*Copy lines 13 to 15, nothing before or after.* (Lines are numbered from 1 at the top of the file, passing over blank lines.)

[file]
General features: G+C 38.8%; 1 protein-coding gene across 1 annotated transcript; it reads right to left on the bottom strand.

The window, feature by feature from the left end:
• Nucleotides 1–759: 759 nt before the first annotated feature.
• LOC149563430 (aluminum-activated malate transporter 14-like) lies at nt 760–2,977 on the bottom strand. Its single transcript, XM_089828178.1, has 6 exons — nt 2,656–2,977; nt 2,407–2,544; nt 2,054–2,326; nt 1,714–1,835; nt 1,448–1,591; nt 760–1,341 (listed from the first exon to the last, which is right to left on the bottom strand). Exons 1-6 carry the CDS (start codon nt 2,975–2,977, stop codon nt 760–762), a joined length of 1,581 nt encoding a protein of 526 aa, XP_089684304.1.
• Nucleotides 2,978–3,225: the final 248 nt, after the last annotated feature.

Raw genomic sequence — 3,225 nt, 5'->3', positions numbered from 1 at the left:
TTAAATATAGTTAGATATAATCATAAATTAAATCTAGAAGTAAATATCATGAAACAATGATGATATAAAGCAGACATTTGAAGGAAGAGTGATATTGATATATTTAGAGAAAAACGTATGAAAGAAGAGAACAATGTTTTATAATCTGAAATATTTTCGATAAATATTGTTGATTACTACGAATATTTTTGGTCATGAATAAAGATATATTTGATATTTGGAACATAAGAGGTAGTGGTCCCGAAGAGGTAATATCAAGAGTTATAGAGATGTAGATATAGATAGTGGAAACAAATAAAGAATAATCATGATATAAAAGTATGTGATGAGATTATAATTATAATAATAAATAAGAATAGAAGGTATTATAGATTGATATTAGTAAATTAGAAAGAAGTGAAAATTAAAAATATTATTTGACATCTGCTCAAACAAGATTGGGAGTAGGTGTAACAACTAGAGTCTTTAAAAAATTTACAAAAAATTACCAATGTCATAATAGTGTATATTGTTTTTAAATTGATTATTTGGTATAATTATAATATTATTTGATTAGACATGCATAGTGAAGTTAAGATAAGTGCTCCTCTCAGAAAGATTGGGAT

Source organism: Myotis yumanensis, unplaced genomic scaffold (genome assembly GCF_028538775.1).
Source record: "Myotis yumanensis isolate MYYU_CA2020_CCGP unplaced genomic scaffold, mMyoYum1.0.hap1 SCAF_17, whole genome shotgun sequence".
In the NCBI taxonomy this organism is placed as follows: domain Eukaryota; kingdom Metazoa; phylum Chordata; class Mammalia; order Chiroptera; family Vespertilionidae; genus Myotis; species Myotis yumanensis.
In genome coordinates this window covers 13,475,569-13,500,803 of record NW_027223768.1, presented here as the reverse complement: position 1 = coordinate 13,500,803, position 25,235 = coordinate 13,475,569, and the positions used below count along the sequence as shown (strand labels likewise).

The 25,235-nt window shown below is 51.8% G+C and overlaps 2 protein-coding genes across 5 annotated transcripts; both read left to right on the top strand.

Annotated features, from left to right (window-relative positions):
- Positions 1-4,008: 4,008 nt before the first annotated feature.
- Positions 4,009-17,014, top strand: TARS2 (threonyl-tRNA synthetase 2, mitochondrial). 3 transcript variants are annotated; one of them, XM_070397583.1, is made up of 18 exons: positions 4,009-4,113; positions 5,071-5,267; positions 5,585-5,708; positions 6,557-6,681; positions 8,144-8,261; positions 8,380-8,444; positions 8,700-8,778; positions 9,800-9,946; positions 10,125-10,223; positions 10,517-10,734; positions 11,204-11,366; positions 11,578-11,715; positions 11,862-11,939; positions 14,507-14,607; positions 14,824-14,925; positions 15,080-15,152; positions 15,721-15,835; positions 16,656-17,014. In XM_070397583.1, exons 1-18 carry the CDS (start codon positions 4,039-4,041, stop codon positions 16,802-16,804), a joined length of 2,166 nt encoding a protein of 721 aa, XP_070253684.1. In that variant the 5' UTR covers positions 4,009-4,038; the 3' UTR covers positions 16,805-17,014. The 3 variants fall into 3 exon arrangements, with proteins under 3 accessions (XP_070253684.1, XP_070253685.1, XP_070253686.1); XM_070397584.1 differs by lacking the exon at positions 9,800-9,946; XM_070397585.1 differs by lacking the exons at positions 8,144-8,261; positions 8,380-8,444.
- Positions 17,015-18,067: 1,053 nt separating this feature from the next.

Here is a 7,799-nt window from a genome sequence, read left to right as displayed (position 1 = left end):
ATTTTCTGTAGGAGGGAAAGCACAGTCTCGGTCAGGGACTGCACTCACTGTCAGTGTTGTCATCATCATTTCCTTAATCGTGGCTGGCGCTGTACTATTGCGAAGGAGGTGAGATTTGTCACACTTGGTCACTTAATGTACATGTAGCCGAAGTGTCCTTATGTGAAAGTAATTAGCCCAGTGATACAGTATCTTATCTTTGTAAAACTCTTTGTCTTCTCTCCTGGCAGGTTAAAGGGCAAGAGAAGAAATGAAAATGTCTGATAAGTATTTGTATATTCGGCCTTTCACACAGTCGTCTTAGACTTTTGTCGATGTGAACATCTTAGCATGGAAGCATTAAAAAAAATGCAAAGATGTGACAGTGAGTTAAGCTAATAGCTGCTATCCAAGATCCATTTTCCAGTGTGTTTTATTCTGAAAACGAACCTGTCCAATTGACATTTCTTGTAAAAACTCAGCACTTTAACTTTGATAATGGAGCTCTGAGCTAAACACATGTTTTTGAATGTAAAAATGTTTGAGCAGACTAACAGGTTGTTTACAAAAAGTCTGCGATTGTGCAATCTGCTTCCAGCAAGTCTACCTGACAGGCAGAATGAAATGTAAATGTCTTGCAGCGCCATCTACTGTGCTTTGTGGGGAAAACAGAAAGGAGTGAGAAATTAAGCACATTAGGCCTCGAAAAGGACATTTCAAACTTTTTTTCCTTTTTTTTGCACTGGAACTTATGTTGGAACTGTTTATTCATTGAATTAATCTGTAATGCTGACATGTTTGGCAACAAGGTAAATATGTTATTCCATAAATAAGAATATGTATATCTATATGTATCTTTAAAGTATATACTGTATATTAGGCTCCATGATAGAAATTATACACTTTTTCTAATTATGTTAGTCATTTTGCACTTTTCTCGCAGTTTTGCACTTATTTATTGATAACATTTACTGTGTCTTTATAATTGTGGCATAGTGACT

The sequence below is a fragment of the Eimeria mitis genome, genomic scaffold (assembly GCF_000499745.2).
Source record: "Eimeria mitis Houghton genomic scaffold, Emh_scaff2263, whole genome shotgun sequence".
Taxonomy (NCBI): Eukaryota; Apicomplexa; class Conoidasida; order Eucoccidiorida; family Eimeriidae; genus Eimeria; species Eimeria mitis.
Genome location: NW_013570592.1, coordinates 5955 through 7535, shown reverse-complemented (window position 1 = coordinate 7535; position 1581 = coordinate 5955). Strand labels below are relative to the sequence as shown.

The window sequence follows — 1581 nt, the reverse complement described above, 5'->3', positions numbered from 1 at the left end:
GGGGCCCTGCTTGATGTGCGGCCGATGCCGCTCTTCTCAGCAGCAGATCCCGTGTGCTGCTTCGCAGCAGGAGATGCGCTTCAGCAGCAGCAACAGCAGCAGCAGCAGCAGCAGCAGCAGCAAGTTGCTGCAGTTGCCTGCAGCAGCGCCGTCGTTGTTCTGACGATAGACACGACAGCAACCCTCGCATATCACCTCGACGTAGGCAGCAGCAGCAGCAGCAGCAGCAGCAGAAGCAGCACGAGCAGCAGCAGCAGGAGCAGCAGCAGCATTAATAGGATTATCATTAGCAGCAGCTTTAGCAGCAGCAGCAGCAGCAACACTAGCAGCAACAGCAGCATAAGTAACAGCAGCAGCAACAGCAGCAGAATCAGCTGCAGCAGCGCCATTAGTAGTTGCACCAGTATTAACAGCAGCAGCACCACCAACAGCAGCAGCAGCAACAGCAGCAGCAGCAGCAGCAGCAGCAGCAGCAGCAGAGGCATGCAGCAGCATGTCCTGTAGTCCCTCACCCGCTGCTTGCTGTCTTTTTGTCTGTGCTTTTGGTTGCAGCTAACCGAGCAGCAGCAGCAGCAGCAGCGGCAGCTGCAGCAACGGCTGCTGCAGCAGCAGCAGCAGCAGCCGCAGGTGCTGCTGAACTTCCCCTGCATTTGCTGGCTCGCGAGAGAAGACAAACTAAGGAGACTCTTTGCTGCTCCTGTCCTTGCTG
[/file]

Annotated features, from left to right (window-relative positions):
- Positions 1-4,008: 4,008 nt before the first annotated feature.
- Positions 4,009-17,014, top strand: TARS2 (threonyl-tRNA synthetase 2, mitochondrial). 3 transcript variants are annotated; one of them, XM_070397583.1, is made up of 18 exons: positions 4,009-4,113; positions 5,071-5,267; positions 5,585-5,708; positions 6,557-6,681; positions 8,144-8,261; positions 8,380-8,444; positions 8,700-8,778; positions 9,800-9,946; positions 10,125-10,223; positions 10,517-10,734; positions 11,204-11,366; positions 11,578-11,715; positions 11,862-11,939; positions 14,507-14,607; positions 14,824-14,925; positions 15,080-15,152; positions 15,721-15,835; positions 16,656-17,014. In XM_070397583.1, exons 1-18 carry the CDS (start codon positions 4,039-4,041, stop codon positions 16,802-16,804), a joined length of 2,166 nt encoding a protein of 721 aa, XP_070253684.1. In that variant the 5' UTR covers positions 4,009-4,038; the 3' UTR covers positions 16,805-17,014. The 3 variants fall into 3 exon arrangements, with proteins under 3 accessions (XP_070253684.1, XP_070253685.1, XP_070253686.1); XM_070397584.1 differs by lacking the exon at positions 9,800-9,946; XM_070397585.1 differs by lacking the exons at positions 8,144-8,261; positions 8,380-8,444.